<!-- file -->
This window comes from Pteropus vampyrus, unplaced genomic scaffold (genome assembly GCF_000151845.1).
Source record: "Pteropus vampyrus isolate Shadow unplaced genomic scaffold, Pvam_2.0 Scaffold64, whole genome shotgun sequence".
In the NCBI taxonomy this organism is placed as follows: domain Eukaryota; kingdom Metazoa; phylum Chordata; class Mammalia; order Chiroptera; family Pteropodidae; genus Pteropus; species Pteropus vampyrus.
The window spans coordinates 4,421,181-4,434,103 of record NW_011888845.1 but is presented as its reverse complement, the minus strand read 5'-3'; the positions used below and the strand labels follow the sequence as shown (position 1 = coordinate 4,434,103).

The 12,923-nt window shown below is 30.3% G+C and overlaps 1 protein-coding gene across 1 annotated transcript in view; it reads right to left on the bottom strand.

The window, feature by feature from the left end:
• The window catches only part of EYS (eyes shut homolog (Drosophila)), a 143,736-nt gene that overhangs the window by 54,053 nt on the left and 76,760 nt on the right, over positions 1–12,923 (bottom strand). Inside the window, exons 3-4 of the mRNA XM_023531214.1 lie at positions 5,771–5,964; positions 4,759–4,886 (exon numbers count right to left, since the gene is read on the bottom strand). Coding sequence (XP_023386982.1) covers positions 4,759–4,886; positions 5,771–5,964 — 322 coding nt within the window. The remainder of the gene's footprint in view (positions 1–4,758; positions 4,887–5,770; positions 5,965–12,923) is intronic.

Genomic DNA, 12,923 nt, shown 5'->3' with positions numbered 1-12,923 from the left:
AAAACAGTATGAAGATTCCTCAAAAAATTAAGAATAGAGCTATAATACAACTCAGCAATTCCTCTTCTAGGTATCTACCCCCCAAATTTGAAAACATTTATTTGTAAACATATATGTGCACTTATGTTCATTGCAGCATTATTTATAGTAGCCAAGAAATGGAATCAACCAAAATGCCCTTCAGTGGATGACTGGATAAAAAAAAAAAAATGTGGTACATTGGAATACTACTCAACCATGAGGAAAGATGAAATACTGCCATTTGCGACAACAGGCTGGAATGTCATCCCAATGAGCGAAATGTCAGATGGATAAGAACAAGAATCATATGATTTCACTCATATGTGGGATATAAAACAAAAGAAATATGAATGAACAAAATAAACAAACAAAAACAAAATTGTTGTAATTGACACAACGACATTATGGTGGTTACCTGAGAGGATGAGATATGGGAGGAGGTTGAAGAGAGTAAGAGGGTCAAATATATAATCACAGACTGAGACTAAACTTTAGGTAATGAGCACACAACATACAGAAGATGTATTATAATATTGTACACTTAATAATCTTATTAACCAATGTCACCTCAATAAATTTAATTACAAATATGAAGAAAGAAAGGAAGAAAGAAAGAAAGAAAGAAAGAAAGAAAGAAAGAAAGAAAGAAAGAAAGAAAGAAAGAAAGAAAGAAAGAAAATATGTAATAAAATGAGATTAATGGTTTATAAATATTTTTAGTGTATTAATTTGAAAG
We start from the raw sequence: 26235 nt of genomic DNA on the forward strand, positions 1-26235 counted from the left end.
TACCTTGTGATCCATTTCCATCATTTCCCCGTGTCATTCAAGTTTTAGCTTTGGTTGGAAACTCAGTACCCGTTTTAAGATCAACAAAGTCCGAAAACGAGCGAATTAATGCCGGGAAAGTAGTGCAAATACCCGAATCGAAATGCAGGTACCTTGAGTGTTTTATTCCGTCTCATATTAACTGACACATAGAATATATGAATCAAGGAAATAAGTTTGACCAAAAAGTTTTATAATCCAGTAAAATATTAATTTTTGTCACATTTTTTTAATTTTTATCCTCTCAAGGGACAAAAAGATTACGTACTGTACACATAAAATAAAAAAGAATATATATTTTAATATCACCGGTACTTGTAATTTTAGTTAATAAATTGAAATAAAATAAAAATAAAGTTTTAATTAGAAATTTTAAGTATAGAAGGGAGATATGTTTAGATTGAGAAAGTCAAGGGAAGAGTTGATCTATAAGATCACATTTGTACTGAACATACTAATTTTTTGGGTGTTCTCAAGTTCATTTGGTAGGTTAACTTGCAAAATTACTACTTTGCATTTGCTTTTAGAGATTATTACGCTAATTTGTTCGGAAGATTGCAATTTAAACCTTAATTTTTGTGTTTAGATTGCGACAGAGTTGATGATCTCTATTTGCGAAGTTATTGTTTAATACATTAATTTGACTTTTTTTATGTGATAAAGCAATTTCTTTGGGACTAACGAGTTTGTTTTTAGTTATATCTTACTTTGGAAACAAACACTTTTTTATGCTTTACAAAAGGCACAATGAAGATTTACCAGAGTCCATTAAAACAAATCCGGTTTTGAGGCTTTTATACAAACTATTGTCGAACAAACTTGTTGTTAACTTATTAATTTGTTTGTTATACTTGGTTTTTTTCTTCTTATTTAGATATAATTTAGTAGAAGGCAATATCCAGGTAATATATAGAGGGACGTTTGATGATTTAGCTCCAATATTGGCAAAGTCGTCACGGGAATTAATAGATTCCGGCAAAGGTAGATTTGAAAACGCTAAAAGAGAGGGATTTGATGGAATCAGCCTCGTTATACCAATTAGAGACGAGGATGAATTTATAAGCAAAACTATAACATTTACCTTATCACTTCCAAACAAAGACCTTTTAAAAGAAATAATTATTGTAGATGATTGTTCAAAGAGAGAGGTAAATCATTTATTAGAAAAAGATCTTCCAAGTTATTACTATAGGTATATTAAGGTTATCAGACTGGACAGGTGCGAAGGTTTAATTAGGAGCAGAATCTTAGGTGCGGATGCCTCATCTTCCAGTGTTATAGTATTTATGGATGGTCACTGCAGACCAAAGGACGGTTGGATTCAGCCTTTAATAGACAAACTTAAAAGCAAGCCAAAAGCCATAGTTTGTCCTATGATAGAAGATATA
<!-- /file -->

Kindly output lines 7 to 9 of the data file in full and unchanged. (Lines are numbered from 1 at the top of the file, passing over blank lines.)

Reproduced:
• The window catches only part of EYS (eyes shut homolog (Drosophila)), a 143,736-nt gene that overhangs the window by 54,053 nt on the left and 76,760 nt on the right, over positions 1–12,923 (bottom strand). Inside the window, exons 3-4 of the mRNA XM_023531214.1 lie at positions 5,771–5,964; positions 4,759–4,886 (exon numbers count right to left, since the gene is read on the bottom strand). Coding sequence (XP_023386982.1) covers positions 4,759–4,886; positions 5,771–5,964 — 322 coding nt within the window. The remainder of the gene's footprint in view (positions 1–4,758; positions 4,887–5,770; positions 5,965–12,923) is intronic.

Genomic DNA, 12,923 nt, shown 5'->3' with positions numbered 1-12,923 from the left:
AAAACAGTATGAAGATTCCTCAAAAAATTAAGAATAGAGCTATAATACAACTCAGCAATTCCTCTTCTAGGTATCTACCCCCCAAATTTGAAAACATTTATTTGTAAACATATATGTGCACTTATGTTCATTGCAGCATTATTTATAGTAGCCAAGAAATGGAATCAACCAAAATGCCCTTCAGTGGATGACTGGATAAAAAAAAAAAAATGTGGTACATTGGAATACTACTCAACCATGAGGAAAGATGAAATACTGCCATTTGCGACAACAGGCTGGAATGTCATCCCAATGAGCGAAATGTCAGATGGATAAGAACAAGAATCATATGATTTCACTCATATGTGGGATATAAAACAAAAGAAATATGAATGAACAAAATAAACAAACAAAAACAAAATTGTTGTAATTGACACAACGACATTATGGTGGTTACCTGAGAGGATGAGATATGGGAGGAGGTTGAAGAGAGTAAGAGGGTCAAATATATAATCACAGACTGAGACTAAACTTTAGGTAATGAGCACACAACATACAGAAGATGTATTATAATATTGTACACTTAATAATCTTATTAACCAATGTCACCTCAATAAATTTAATTACAAATATGAAGAAAGAAAGGAAGAAAGAAAGAAAGAAAGAAAGAAAGAAAGAAAGAAAGAAAGAAAGAAAGAAAGAAAGAAAGAAAGAAAGAAAATATGTAATAAAATGAGATTAATGGTTTATAAATATTTTTAGTGTATTAATTTGAAAG